There is an aflatoxin-control revolution going on in Ghana, with talented fighters wielding Aflasafe GH02 on the front line alongside other solutions. Read on to discover how the government is providing top-class leadership with direction and coordination at national level, or follow the links at the end of the story to find out how we at ATTC are using farmer demonstrations, events, and meetings with industry to help form Aflasafe champions across society.
As the battle against aflatoxin in our food intensifies, we are overjoyed to see it being given top priority – and serious support – by the Ghanaian government. On 12th December 2018, a brand-new National Steering Committee for Aflatoxin Control was inaugurated in Ghana by the Minister of Environment, Science, Technology and Innovation, Professor Kwabena Frimpong-Boateng. The committee brings together a number of different government bodies, alongside other stakeholders from the food safety, food industry, research and academia, and media sectors.
The committee will provide leadership on aflatoxin control, help coordinate efforts across the country and between different bodies, and feed into government policy. Its establishment was facilitated by the Science and Technology Policy Research Institute (STEPRI) of Ghana’s Council for Scientific and Industrial Research (CSIR), with funding from the Alliance for Green Revolution in Africa. As Professor Victor Agyeman, STEPRI Director, explained at the inauguration, the need for such a steering committee had become a matter of national urgency, to ensure an efficient and joined-up approach to the serious health and economic threat posed by aflatoxin.
ATTC will work closely with the committee on building up Ghana’s aflatoxin management policy. We plan to regularly share information, in particular gathering evidence and highlighting issues from our work that can inform policy formulation in the light of realities on the ground.
We were privileged and delighted to attend the inauguration and to see so many of our partners coming together alongside new comrades. As their leader of leaders, the committee unanimously elected Professor Richard Tuyee Awuah of Kwame Nkrumah University of Science and Technology as Chairman. Prof Awuah is a valued friend of Aflasafe, and gave the keynote speech at the launch of Aflasafe GH02 in June 2018, on the theme of Aflatoxin control: Whose responsibility? Just as he – and all of us – concluded that day, aflatoxin is everyone’s problem, and many organisations and sectors of society have important roles to play. We are excited to see this all-Ghanaian, cross-Ghanaian committee take shape and face up to the aflatoxin challenge, and we are honoured to be handing Aflasafe GH02 on to so many talented and committed fighters.
The challenge is a serious one: aflatoxin contamination in Ghana is both widespread and severe, as highlighted by Dr Rose Omari, Project Coordinator on aflatoxin control at STEPRI. At worst, aflatoxin levels can be many hundreds of times higher than the safe limits. She also explained that contamination is an active barrier to trade, particularly with the European Union, and costs lost exports, noting that Ghana has the dubious distinction of being among the top ten countries triggering safety alerts from the EU’s Rapid Alert System for Food and Feed. Prof Frimpong-Boateng – himself a highly esteemed physician and surgeon – spoke of the costs to our health caused by aflatoxin exposure, emphasising that it is the littlest ones, our children, who pay the highest price. Inaugurating the committee, he welcomed its timely creation. “Aflatoxins had been with us for a long time and we could no longer afford to give these toxins a chance to destroy our food, health and sources of income,” he observed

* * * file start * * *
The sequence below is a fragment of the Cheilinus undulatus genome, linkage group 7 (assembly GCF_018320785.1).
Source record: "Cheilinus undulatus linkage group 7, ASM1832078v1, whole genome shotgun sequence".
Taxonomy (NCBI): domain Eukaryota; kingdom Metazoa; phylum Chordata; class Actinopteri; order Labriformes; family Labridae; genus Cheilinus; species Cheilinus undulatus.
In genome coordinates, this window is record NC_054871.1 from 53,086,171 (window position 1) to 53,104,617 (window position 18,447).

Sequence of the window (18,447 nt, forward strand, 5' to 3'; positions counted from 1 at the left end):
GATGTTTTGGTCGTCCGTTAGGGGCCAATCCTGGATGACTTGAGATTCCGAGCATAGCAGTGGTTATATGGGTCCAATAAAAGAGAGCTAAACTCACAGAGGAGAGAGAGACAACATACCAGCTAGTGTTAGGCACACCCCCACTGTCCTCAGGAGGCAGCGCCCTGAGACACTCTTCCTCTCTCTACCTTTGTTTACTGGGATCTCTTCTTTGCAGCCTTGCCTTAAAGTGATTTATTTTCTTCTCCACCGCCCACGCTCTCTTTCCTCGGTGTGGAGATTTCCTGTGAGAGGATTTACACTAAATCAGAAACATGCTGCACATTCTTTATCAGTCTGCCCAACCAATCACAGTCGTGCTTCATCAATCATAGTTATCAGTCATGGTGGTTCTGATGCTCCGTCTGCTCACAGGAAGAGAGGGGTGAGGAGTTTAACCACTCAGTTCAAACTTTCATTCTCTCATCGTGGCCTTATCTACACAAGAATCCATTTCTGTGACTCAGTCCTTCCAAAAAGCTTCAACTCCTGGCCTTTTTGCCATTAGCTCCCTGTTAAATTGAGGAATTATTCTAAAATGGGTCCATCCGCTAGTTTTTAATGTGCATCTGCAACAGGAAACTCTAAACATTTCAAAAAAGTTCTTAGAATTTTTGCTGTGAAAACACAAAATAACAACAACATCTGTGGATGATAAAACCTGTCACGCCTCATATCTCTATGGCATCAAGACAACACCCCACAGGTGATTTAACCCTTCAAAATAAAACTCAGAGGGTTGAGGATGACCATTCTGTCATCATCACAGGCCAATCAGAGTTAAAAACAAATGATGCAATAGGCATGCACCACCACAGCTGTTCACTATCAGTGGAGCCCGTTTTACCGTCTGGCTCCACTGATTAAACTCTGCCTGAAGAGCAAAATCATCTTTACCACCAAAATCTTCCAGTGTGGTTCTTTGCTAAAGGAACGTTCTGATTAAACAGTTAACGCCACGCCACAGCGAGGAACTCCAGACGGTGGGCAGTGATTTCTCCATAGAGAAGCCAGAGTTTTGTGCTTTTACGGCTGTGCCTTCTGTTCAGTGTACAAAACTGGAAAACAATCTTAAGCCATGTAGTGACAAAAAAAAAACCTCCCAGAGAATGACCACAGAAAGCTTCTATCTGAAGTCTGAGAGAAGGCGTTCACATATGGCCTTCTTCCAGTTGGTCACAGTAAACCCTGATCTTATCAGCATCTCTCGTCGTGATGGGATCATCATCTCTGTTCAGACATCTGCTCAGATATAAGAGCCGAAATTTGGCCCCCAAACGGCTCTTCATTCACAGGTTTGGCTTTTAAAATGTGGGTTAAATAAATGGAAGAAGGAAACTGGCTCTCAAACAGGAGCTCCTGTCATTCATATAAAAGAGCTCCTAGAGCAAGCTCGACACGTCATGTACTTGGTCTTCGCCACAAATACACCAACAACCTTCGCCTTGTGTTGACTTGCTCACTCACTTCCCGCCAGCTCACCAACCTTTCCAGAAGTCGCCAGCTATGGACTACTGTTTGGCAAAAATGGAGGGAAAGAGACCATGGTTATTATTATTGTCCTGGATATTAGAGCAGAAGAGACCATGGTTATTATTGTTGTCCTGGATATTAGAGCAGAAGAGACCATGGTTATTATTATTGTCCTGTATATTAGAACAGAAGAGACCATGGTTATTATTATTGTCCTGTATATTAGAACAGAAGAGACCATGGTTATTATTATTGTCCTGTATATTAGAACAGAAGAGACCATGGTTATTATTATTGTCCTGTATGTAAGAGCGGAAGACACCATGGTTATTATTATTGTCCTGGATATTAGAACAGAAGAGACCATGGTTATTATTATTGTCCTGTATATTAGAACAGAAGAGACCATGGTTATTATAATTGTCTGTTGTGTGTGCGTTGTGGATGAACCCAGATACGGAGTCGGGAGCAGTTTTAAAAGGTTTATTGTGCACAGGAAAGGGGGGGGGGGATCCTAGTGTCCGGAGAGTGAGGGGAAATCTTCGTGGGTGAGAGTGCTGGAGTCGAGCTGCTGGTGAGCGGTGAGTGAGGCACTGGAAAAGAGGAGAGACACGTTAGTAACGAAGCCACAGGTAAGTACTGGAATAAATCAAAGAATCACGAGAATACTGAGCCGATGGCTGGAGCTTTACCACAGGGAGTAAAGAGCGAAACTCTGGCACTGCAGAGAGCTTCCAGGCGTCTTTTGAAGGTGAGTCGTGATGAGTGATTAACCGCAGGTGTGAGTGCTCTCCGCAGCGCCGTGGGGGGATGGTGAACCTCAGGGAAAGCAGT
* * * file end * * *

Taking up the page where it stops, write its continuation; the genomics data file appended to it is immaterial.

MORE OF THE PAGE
There is nothing better than knowing that Ghana’s national leaders share our vision of an aflatoxin-safe future. For ATTC, successful commercialisation will mean that our role shrinks to nothing as Macrofertil takes over distribution and marketing – but they can’t do it alone. We look forward to working with the steering committee, and to their leadership and support in making aflatoxin a national priority and creating a regulatory and policy environment where Aflasafe can flourish.
Meanwhile, for more on how we are creating Aflasafe champions in industry, farming and civil society, see:
- Dramatic demonstrations: aflatoxin testing and shared knowledge foster Aflasafe GH02 champions in Ghana
- Aflatoxin awareness and forming Aflasafe leaders: ‘royal’ approval from market queens in Ghana
With thanks to CSIR-STEPRI for photos and additional material.
- Coverage of the inauguration of the National Steering Committee for Aflatoxin Control:
- Ghana Broadcasting Corporation’s GBC24: Women’s Voice discusses aflatoxins and food safety (with Dr Rose Omari, video via Facebook)
- CinePlusTV: Health Plus with Afia Boatemaa (discussion in Twi with Dr Rose Omari, video via Facebook)
- Ghana News Agency: Children are most vulnerable to aflatoxin
- Rainbow Radio Online: National Steering Committee on Aflatoxin Control inaugurated
- The Publisher Online: Eating food with moulds can kill — health expert warns
- CSIR-STEPRI: Ghana inaugurates National Steering Committee for Aflatoxin Control
- PAEPARD: Ghana National Steering Committee for Aflatoxin Control
- Previous news items from us:
- Ghana’s grit, hard graft and great strides in aflatoxin awareness and Aflasafe GH02 partnerships
- Getting to grips with aflatoxin in Ghana – Aflasafe GH02 launched, bags gold
- Ghana’s growing and glowing gallery of collaborators to combat aflatoxin in food with Aflasafe GH02
- Aflasafe GH02 now registered in Ghana to protect maize and groundnuts from deadly aflatoxin
- Keep updated on the latest on Aflasafe in Ghana